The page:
## Warning: package 'knitr' was built under R version 4.1.2

Lesson Objectives

  • Launch RStudio inside of a Docker container
  • Linking a volume to a Docker container
  • Load into the container plotting it

Installation

First things first: install Docker. The install guide links to a bunch of introductory material after installation is complete; it’s not necessary to complete those tutorials for this lesson, but they are an excellent introduction to basic Docker usage.

Launching RStudio in Docker

The first thing we need to do to launch Docker is to open a Unix Shell. If you’re on Mac or Windows, in the last step you installed something called the Docker Quickstart Terminal; open that up now - it should look like a plain shell prompt (~$), but really it’s pointing at a linux virtual machine that Docker likes to run in, and this is where you should do everything for the rest of this tutorial unless otherwise noted. If you’re on a linux machine, then you can use a plain old terminal prompt.

On a Mac you can also go to your terminal of choice and configure it for Docker usage. Especially if you get the error Cannot connect to the Docker daemon. Is the docker daemon running on this host? at some point in the tutorial, running the following command might fix your problem:

eval "$(docker-machine env default)"

Next, we will ask Docker to run an image that already exists, we will use the verse Docker image from Rocker which will allow us to run RStudio inside the container and has many useful R packages already installed. You need to set a password for RStudio using the -e environment flag. You will be asked to enter this when the container launches.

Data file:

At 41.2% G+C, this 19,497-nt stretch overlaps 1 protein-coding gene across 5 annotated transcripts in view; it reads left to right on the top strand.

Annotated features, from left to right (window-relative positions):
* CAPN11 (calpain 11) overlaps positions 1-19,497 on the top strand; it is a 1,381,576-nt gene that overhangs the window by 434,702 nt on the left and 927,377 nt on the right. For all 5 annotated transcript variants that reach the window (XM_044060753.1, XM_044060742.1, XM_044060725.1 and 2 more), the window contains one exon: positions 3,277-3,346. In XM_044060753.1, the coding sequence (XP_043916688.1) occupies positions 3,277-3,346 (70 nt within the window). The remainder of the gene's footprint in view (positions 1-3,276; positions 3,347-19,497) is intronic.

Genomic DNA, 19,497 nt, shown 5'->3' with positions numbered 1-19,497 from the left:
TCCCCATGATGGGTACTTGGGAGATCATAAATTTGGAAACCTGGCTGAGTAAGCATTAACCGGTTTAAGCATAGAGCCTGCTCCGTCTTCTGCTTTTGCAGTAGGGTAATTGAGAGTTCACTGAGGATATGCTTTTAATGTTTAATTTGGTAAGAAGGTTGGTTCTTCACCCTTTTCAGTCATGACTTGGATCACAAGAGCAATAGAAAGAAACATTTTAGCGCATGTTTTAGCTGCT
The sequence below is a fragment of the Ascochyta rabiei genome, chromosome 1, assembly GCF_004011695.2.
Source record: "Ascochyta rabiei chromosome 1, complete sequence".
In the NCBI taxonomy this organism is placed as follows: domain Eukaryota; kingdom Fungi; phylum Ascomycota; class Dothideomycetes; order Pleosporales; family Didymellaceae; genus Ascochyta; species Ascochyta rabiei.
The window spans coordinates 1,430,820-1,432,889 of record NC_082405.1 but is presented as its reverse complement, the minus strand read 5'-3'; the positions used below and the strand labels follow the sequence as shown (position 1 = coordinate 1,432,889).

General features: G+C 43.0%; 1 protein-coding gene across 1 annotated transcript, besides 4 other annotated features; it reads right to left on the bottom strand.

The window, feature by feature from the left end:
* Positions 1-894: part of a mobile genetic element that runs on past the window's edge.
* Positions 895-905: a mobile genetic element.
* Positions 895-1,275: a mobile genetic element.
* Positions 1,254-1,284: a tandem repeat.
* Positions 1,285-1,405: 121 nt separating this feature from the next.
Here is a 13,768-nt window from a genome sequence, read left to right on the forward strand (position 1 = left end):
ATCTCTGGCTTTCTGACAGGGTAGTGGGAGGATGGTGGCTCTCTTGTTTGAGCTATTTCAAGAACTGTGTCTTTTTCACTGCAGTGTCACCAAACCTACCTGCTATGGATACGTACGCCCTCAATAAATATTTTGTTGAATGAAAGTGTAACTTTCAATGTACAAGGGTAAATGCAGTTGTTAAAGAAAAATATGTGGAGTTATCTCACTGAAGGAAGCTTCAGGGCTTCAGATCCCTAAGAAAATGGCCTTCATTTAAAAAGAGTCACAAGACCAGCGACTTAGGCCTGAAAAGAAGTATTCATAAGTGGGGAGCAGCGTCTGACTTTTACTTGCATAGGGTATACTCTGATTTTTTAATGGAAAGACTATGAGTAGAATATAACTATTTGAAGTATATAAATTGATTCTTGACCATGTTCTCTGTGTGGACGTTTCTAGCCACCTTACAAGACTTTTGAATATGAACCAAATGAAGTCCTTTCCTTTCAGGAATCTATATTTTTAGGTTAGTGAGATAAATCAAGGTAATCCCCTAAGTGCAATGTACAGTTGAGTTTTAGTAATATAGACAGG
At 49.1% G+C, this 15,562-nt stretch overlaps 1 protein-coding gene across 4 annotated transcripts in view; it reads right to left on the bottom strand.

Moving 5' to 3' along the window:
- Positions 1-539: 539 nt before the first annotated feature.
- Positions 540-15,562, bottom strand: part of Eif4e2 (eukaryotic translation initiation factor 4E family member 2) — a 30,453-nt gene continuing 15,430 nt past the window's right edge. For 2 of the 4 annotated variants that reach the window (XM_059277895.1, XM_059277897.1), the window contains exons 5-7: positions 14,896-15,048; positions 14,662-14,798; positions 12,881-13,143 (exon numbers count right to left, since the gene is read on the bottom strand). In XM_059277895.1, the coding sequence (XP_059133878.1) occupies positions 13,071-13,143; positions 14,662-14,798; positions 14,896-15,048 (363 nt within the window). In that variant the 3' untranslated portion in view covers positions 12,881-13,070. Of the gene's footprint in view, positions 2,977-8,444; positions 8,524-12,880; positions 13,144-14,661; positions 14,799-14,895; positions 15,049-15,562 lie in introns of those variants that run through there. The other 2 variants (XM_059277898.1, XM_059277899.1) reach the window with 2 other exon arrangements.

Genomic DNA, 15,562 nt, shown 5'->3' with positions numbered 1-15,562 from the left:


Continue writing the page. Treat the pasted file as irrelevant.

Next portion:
docker run --rm -p 8787:8787 -e PASSWORD=YOURNEWPASSWORD rocker/verse

Optional: *p and --rm are flags that allow you to customize how you run the container. p tells Docker that you will be using a port to see RStudio in your web browser (at a location which we specify afterwards as port 8787:8787). Finally, –rm ensures that when we quit the container, the container is deleted. If we did not do this, everytime we run a container, a version of it will be saved to our local computer. This can lead to the eventual wastage of a lot of disk space until we manually remove these containers. Later we will show you how to save your container if you want to do so.

If you try to run a Docker container which you have not installed locally then Docker will automatically search for the container on Docker Hub (an online repository for docker images) and download it if it exists.*

The command above will lead RStudio-Server to launch invisibly. To connect to it, open a browser and enter http://, followed by your ip address, followed by :8787. If you are running a Mac or Windows machine, you will find the ip address on the first line of text that appeared in your terminal when you launched the Docker Quickstart Terminal. For example, you should see:


                        ##         .
                  ## ## ##        ==
               ## ## ## ## ##    ===
           /"""""""""""""""""\___/ ===
      ~~~ {~~ ~~~~ ~~~ ~~~~ ~~~ ~ /  ===- ~~~
           \______ o           __/
             \    \         __/
              \____\_______/


docker is configured to use the default machine with IP 192.168.99.100
For help getting started, check out the docs at https://docs.docker.com

Thus, you would enter http://192.168.99.100:8787 in your browser as the url.

If you are running a Mac or Linux machine, you can use localhost as the ip address. For example: http://localhost:8787

This should lead to you being greeted by the RStudio welcome screen. Log in using:

username: rstudio password: YOURNEWPASSWORD

Now you should be able to work with RStudio in your browser in much the same way as you would on your desktop. The password you should use is the one you created when you used docker run above.

The image below shows RStudio server running within a docker image. You should see something similar on your machine.